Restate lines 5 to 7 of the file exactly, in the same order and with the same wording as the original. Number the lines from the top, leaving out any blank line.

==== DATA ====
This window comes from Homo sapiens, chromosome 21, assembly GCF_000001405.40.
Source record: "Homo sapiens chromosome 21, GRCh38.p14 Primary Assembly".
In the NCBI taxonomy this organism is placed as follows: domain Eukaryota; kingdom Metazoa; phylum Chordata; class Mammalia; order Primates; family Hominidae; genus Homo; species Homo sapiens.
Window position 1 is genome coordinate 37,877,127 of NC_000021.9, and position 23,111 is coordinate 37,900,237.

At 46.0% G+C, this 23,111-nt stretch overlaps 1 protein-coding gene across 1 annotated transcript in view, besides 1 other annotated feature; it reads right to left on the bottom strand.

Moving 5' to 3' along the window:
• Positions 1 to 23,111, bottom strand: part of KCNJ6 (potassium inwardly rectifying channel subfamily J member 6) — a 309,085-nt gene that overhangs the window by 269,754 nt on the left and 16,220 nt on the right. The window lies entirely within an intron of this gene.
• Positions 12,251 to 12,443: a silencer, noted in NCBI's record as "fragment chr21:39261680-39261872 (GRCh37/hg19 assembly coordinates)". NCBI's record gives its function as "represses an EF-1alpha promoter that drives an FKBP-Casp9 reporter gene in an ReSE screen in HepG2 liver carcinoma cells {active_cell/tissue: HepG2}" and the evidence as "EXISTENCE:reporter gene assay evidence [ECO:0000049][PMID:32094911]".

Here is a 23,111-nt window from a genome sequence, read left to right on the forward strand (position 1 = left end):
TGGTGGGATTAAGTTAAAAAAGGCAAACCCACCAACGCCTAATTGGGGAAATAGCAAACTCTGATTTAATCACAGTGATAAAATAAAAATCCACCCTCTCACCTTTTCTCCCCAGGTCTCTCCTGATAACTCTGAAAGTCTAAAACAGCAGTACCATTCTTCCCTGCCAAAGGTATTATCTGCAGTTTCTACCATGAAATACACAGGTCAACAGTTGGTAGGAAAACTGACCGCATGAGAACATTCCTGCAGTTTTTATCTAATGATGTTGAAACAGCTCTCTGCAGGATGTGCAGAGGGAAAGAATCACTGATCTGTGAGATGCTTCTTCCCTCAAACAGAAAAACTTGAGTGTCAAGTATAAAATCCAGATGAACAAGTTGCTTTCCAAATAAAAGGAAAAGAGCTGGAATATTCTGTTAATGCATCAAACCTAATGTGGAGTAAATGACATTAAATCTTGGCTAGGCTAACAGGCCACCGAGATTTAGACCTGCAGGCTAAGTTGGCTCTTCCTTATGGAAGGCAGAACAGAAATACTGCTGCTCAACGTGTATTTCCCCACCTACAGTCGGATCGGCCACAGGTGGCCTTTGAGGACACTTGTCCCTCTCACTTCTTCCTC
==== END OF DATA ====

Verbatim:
At 46.0% G+C, this 23,111-nt stretch overlaps 1 protein-coding gene across 1 annotated transcript in view, besides 1 other annotated feature; it reads right to left on the bottom strand.

Moving 5' to 3' along the window:
• Positions 1 to 23,111, bottom strand: part of KCNJ6 (potassium inwardly rectifying channel subfamily J member 6) — a 309,085-nt gene that overhangs the window by 269,754 nt on the left and 16,220 nt on the right. The window lies entirely within an intron of this gene.